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Sri Lanka’s trademarks office lethargy raises exporters’ costs, risks

Feb 01, 2017 08:41 AM GMT+0530 | 0 Comment(s)

  

ECONOMYNEXT – Sri Lanka’s local intellectual property office has become a bottleneck for exporters seeking to register trademarks abroad, making it costly and time consuming, a new study has found.

The National Intellectual Property Office (NIPO) is “uniquely uncooperative in providing information and coming for stakeholder meetings,” said Nishan de Mel, Executive Director of Verité Research, a private think tank.

“We’re registering under 1,000 trademarks a year while there are about 5,000 applications a year,” he told a news conference. “There are five times as more applications to the local trademarks office as there are registrations.

”It means the local trademarks office has become a bit of a bottleneck for local organisations registering their trademarks and even going to register trademarks in other countries.”

A study by Verité Research found that countries like Bulgaria, Vietnam  and the Philippines convert over 50% of applications to registrations every year, and other regional countries 70%.

“Other countries have moved ahead, delivering a better service to their companies in trademark registration,” de Mel said.

Delays in companies registering their trademarks, which help consumers distinguish one product from another and provide an important competitive edge for firms over similar products from their rivals, raises the risk of they being copied, he said.

Sri Lanka should accede to the Madrid protocol, which facilitates trademark registration overseas through the World Intellectual Property Organisation (WIPO), de Mel said.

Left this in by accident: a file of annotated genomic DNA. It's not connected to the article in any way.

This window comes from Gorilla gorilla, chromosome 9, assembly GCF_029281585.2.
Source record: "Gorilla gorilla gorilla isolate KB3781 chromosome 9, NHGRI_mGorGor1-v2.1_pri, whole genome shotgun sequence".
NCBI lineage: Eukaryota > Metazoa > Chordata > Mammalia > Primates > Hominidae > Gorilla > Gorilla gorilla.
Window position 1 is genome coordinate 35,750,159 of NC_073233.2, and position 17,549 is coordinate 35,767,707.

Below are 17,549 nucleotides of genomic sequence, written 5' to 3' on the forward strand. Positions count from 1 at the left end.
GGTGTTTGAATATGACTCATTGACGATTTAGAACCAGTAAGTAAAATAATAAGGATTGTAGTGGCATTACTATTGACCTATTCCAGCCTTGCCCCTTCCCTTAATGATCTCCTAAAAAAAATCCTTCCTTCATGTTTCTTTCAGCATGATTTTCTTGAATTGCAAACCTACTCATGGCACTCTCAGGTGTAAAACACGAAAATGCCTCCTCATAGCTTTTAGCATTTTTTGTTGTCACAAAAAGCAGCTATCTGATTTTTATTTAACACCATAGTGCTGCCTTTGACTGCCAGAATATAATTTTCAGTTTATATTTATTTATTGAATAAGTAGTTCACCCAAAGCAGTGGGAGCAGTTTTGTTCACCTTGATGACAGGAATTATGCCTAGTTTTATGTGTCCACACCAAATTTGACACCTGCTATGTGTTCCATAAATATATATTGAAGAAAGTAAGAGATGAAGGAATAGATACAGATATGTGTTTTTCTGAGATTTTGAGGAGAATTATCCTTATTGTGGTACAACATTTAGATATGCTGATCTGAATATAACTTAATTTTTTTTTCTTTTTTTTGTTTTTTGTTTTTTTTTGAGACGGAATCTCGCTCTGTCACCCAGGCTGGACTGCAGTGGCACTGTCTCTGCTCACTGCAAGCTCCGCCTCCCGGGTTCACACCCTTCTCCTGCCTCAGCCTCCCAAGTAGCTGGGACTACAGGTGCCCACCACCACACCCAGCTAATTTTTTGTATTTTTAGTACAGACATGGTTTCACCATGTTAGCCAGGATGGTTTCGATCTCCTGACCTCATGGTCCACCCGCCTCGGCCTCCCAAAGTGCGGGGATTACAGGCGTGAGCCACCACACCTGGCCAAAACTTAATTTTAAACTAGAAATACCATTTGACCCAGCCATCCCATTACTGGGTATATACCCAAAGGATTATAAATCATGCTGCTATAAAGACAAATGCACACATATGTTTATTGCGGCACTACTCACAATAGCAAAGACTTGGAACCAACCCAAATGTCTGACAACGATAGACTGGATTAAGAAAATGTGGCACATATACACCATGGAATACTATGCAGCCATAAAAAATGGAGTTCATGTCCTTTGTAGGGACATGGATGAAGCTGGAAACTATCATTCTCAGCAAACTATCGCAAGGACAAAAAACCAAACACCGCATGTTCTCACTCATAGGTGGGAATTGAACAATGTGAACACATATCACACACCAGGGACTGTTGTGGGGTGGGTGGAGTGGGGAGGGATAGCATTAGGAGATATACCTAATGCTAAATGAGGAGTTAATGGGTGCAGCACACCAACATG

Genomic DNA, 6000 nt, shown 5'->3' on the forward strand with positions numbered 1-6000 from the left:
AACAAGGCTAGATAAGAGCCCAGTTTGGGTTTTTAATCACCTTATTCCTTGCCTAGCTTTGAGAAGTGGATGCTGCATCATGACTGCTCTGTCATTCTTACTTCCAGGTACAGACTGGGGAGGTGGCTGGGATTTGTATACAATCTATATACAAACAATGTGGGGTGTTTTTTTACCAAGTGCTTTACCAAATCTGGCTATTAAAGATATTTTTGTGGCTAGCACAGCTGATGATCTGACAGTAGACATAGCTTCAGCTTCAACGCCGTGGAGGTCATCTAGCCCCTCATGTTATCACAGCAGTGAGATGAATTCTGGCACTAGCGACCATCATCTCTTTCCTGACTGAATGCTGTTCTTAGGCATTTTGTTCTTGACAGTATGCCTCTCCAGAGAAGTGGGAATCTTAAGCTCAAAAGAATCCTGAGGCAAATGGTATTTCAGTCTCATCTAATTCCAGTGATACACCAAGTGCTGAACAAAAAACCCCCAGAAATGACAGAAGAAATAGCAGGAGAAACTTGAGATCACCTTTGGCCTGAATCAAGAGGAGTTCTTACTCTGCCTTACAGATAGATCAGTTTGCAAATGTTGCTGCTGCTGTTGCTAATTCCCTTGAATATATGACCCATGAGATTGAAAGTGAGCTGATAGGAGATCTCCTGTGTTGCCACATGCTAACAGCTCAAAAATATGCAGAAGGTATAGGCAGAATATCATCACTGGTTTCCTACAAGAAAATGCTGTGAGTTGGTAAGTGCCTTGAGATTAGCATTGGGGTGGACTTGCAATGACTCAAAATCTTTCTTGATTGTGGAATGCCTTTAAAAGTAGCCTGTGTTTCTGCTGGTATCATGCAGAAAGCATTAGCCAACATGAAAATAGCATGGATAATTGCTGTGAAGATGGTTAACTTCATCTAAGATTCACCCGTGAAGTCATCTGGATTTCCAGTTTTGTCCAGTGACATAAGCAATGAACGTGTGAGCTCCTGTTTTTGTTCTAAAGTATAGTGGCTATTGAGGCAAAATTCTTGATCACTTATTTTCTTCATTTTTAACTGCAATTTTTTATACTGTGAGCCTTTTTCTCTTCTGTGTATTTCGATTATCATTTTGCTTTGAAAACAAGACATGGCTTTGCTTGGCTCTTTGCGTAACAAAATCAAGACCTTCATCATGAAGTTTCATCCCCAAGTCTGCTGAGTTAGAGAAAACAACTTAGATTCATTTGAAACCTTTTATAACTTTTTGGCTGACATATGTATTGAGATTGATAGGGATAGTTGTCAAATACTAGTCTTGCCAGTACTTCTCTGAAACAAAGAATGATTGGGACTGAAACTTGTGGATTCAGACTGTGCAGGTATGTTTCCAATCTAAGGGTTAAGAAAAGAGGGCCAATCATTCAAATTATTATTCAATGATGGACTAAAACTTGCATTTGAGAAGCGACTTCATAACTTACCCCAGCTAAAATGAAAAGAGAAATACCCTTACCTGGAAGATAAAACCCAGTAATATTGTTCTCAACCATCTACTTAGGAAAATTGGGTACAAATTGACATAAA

The Madrid protocol enables companies to register their trademarks in several countries with one application, instead of having to make multiple applications in different countries which is costly and time consuming.

But to get the benefits of the Madrid protocol, companies should be able to register their trademarks without the delays being currently experienced.

“The path to Madrid lies through Colombo,” de Mel said. “Being able to register trademarks in Colombo quickly and efficiently is important but Colombo has become a road block.

“It’s like getting to the Southern Expressway which takes one hour to Galle,” he said, referring to a new highway to the southern port town. “But getting to the starting point is delayed by massive traffic jams.”

Exporters say that registering trademarks in Sri Lanka can take a minimum of three years, and some times as many as 5-8 years, creating uncertainty, and putting their business and trademark application locally and internationally into jeopardy.

“The block is in the Colombo office – they can’t get to the starting point,” de Mel said.

Indira Malwatte, chairperson of the Export Development Board, and a former exporter, said trademark registration “can be a nightmare” for small companies, which don’t have the resources of large firms.

“This is not cheap. We cannot continue like this. That’s why the Madrid protocol is important.”

She said the Cabinet of ministers had approved the accession and they expect to get it done by end-2017.
(COLOMBO, Feb 01, 2017)


 

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